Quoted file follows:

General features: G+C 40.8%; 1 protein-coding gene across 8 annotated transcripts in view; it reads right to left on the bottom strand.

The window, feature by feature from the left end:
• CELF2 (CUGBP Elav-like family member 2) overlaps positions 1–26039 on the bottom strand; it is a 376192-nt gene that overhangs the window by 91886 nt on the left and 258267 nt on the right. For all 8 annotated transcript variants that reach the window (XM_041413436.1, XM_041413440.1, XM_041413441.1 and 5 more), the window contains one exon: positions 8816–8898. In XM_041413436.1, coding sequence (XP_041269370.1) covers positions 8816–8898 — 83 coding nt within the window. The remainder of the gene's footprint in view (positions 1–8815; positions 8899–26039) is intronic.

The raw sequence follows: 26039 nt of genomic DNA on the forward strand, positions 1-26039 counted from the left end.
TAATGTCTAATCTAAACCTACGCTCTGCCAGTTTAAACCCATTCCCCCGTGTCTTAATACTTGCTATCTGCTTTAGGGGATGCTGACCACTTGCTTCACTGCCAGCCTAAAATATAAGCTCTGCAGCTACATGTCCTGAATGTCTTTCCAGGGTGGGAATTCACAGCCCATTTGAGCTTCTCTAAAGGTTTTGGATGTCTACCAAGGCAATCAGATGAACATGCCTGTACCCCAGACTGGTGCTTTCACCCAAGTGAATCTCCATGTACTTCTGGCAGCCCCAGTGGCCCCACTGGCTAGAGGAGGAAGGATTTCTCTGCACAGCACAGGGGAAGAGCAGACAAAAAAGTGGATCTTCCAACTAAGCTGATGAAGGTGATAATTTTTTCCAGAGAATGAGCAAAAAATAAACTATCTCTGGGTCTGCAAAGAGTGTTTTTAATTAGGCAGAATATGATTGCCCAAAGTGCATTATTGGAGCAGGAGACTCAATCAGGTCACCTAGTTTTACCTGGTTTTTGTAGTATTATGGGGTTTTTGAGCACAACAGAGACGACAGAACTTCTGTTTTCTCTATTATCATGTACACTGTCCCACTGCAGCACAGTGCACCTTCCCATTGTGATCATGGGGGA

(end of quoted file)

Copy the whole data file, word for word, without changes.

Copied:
General features: G+C 40.8%; 1 protein-coding gene across 8 annotated transcripts in view; it reads right to left on the bottom strand.

The window, feature by feature from the left end:
• CELF2 (CUGBP Elav-like family member 2) overlaps positions 1–26039 on the bottom strand; it is a 376192-nt gene that overhangs the window by 91886 nt on the left and 258267 nt on the right. For all 8 annotated transcript variants that reach the window (XM_041413436.1, XM_041413440.1, XM_041413441.1 and 5 more), the window contains one exon: positions 8816–8898. In XM_041413436.1, coding sequence (XP_041269370.1) covers positions 8816–8898 — 83 coding nt within the window. The remainder of the gene's footprint in view (positions 1–8815; positions 8899–26039) is intronic.

The raw sequence follows: 26039 nt of genomic DNA on the forward strand, positions 1-26039 counted from the left end.
TAATGTCTAATCTAAACCTACGCTCTGCCAGTTTAAACCCATTCCCCCGTGTCTTAATACTTGCTATCTGCTTTAGGGGATGCTGACCACTTGCTTCACTGCCAGCCTAAAATATAAGCTCTGCAGCTACATGTCCTGAATGTCTTTCCAGGGTGGGAATTCACAGCCCATTTGAGCTTCTCTAAAGGTTTTGGATGTCTACCAAGGCAATCAGATGAACATGCCTGTACCCCAGACTGGTGCTTTCACCCAAGTGAATCTCCATGTACTTCTGGCAGCCCCAGTGGCCCCACTGGCTAGAGGAGGAAGGATTTCTCTGCACAGCACAGGGGAAGAGCAGACAAAAAAGTGGATCTTCCAACTAAGCTGATGAAGGTGATAATTTTTTCCAGAGAATGAGCAAAAAATAAACTATCTCTGGGTCTGCAAAGAGTGTTTTTAATTAGGCAGAATATGATTGCCCAAAGTGCATTATTGGAGCAGGAGACTCAATCAGGTCACCTAGTTTTACCTGGTTTTTGTAGTATTATGGGGTTTTTGAGCACAACAGAGACGACAGAACTTCTGTTTTCTCTATTATCATGTACACTGTCCCACTGCAGCACAGTGCACCTTCCCATTGTGATCATGGGGGA